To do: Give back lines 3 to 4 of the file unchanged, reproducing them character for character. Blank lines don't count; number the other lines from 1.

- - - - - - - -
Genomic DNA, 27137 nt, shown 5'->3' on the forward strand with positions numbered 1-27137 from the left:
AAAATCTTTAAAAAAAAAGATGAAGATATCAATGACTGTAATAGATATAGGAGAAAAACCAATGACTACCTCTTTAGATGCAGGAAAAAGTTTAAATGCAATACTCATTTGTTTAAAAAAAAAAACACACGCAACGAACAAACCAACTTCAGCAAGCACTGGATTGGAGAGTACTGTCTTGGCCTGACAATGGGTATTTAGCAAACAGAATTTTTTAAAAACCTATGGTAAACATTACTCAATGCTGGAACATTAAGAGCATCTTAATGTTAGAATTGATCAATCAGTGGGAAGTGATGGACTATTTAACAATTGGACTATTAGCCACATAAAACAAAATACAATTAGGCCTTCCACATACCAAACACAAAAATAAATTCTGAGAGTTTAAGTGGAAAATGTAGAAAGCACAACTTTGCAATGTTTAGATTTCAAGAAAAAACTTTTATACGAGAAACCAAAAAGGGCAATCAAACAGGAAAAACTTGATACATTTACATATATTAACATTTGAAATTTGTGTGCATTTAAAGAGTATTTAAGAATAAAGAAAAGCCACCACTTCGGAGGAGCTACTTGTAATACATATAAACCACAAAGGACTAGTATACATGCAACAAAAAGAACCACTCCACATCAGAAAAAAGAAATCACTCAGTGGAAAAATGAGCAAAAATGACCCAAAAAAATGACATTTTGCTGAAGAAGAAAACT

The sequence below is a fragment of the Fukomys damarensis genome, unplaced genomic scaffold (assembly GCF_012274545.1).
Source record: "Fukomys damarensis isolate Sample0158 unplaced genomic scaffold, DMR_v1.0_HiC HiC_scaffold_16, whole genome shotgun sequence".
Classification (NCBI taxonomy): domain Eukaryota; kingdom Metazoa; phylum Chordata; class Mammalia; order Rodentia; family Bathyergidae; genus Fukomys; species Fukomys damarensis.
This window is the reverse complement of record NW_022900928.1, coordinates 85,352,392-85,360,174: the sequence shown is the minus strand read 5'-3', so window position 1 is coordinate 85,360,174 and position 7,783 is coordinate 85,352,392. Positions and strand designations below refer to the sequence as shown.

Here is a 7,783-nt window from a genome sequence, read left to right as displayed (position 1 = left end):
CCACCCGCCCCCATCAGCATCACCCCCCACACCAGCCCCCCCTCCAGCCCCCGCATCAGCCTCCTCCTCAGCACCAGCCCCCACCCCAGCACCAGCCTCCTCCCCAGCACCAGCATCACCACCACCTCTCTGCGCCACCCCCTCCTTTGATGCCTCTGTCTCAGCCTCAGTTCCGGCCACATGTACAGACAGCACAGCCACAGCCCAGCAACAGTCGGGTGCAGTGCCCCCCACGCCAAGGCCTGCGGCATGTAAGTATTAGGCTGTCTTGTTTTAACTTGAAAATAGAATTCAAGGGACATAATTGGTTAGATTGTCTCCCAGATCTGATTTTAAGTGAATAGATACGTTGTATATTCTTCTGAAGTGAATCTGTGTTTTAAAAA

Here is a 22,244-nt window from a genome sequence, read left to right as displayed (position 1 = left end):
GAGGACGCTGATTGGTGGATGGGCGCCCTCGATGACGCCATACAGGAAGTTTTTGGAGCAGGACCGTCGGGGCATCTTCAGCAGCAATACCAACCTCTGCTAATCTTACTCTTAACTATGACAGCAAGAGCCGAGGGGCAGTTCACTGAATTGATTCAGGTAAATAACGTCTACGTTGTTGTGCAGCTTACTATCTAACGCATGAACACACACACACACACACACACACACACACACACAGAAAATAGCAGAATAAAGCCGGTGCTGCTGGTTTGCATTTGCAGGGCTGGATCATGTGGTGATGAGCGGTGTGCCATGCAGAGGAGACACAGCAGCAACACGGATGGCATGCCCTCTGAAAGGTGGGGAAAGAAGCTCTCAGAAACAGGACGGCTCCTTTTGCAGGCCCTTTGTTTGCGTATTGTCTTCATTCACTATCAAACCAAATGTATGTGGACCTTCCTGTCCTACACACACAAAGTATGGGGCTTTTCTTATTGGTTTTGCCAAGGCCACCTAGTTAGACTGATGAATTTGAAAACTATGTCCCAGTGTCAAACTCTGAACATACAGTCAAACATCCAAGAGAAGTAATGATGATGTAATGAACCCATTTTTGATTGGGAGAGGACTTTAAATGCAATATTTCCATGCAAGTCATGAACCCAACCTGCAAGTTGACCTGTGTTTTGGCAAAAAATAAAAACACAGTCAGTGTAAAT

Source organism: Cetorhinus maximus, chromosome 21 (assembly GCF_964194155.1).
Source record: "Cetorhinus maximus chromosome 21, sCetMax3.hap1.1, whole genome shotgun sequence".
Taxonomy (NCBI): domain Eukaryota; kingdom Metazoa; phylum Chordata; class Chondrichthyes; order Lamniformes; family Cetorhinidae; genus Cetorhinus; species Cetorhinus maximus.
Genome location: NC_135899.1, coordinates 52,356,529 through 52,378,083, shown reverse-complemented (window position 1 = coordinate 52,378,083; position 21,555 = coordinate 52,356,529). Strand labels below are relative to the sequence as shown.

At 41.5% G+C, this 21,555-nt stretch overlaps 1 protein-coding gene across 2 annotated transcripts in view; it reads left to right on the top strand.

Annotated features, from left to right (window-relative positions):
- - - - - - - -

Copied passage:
The sequence below is a fragment of the Fukomys damarensis genome, unplaced genomic scaffold (assembly GCF_012274545.1).
Source record: "Fukomys damarensis isolate Sample0158 unplaced genomic scaffold, DMR_v1.0_HiC HiC_scaffold_16, whole genome shotgun sequence".